When I was in high school, our friend group would often pile into one of our cars to go find something to do together. One of our friends, however, had a nasty habit. Thinking he was funny, he would wait for a strategic moment while someone else was driving and with all his might pull up the emergency brake that sat between the driver and passenger in the front seat. Immediately, the car would screech to a halt.
Today, the relational version of that emergency brake is calling someone intolerant. Once someone pulls that, the conversation screeches to a halt.
OLD TOLERANCE VS NEW TOLERANCE
The Western world has actually experienced a radical redefinition of tolerance. Dr. D.A. Carson explains the difference between the old tolerance and what he calls “the new tolerance.” In his book The Intolerance of Tolerance he examines the progression of dictionary definitions of tolerance and points out a subtle but massive shift from “accepting the existence of different views” to “acceptance of different views.” Tolerance once meant “recognizing other people’s right to have different beliefs or practices,” but now means “accepting the differing views of other people.”(1)
Under the old definition, two people disagreed without abandoning their position. They naturally thought the other person was mistaken but tolerated their ideas nonetheless. Carson points out three assumptions underlying this scenario:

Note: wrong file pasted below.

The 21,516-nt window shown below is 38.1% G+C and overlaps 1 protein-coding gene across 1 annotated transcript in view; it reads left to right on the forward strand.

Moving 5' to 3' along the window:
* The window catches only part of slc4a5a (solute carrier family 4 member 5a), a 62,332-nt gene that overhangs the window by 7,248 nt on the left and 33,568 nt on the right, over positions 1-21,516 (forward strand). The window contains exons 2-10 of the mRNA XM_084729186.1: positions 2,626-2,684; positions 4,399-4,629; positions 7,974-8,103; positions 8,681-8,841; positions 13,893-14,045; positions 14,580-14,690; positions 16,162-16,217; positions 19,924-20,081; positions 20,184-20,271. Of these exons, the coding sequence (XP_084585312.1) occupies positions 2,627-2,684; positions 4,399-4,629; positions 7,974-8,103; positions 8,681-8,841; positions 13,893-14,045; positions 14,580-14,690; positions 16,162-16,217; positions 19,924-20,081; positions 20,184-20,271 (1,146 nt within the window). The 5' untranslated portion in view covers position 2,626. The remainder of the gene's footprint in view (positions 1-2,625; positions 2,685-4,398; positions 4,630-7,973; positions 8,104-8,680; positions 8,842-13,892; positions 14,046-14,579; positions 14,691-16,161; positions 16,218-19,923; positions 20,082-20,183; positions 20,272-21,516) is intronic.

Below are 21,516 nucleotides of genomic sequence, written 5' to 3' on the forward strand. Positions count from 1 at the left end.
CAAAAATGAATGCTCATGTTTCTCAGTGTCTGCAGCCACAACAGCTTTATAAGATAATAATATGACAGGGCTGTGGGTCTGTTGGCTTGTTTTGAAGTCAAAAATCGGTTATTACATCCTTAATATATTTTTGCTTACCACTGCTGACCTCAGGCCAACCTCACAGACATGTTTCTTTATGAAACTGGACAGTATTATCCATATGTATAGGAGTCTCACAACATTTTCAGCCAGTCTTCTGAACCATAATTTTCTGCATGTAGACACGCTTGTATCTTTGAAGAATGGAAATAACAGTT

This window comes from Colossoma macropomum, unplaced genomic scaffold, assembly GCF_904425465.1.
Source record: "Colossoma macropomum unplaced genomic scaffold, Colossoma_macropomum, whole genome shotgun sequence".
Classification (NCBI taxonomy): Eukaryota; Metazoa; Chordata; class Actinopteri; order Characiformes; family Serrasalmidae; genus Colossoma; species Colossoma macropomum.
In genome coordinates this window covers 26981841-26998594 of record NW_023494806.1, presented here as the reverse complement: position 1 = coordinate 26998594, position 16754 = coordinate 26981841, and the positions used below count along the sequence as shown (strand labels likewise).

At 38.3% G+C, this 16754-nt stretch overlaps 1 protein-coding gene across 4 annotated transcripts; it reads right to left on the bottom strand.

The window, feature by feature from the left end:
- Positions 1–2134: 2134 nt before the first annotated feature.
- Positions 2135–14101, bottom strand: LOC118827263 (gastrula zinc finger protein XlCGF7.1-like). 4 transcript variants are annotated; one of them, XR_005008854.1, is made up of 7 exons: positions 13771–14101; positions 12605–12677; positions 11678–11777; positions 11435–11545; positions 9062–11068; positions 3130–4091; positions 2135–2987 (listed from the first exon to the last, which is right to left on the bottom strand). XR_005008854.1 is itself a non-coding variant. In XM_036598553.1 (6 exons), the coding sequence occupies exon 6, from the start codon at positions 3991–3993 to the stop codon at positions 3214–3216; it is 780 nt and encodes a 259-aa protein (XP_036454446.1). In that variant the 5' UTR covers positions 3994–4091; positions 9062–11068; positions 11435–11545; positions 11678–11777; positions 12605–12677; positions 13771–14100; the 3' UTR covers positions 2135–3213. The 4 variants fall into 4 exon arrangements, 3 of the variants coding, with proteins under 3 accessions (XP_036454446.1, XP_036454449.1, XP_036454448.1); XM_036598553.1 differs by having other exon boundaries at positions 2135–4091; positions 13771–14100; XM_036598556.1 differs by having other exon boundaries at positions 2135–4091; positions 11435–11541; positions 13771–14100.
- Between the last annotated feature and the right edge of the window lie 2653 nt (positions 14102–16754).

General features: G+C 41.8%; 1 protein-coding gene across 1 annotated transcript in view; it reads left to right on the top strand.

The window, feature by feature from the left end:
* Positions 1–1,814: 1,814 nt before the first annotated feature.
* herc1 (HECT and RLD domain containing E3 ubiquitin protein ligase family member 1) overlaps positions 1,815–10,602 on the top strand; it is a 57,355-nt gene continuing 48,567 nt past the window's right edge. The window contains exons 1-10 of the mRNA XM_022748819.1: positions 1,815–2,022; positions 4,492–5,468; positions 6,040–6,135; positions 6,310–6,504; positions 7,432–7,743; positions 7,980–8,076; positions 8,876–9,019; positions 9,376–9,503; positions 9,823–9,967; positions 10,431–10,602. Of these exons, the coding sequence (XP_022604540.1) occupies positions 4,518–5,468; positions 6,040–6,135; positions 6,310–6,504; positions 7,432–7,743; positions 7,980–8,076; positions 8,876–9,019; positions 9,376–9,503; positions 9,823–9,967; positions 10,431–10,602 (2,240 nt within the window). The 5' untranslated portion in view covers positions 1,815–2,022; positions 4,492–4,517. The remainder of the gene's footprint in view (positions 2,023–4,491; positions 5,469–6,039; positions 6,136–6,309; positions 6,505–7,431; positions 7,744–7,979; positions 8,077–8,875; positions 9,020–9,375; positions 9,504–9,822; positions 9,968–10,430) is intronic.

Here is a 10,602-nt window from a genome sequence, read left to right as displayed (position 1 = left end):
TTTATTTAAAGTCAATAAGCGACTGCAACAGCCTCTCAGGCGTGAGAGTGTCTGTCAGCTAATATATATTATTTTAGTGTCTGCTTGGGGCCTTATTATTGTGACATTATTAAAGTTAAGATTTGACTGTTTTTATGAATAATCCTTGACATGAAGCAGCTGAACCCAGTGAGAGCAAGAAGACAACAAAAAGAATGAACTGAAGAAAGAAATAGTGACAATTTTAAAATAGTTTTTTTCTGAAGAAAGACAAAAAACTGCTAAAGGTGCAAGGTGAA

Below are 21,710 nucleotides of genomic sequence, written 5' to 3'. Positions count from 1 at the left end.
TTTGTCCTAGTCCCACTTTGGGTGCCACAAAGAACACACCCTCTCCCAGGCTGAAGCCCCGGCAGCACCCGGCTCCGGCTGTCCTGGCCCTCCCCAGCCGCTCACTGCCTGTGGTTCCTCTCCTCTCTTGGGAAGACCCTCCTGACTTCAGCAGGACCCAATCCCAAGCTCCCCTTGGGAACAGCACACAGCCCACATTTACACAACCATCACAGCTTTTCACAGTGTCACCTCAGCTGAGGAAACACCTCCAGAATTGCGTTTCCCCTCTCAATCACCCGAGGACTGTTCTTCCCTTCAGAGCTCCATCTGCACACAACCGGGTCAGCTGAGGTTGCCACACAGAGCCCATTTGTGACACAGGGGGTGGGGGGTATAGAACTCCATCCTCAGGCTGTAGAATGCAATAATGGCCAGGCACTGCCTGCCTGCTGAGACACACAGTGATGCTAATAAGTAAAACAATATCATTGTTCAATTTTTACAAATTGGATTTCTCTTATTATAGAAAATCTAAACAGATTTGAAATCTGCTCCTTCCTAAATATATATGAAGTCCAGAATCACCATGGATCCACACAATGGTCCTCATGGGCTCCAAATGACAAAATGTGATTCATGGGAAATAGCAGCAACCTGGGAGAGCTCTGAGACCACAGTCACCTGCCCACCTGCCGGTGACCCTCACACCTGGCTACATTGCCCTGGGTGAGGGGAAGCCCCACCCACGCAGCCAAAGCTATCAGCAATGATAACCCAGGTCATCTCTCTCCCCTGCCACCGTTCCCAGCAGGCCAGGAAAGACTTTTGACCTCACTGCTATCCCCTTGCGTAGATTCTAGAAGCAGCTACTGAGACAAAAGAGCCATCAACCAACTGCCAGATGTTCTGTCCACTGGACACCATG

- First, objective truth exists.
- Second, the people who disagree believe their view is true. It is the better view.
- Third, by sorting through their disagreement in a reasonable manner, both sides have an opportunity to arrive at the actual truth.
Tensions spike between Christians and non-Christians because we tend to think and speak in terms of the old tolerance while others more often than not fall in line with the new tolerance. Christians assume tolerance means figuring how to get along with people you think are wrong, so that everyone survives to debate another day. But much of our world is no longer on that quest for truth. No one is ever right or wrong. One idea or behavior is as good as another. If that is the case, we should not only tolerate differences but approve of and even celebrate everyone and everything as equally right. To put it bluntly, unless you show up for every parade and wave every flag you are an intolerant bigot.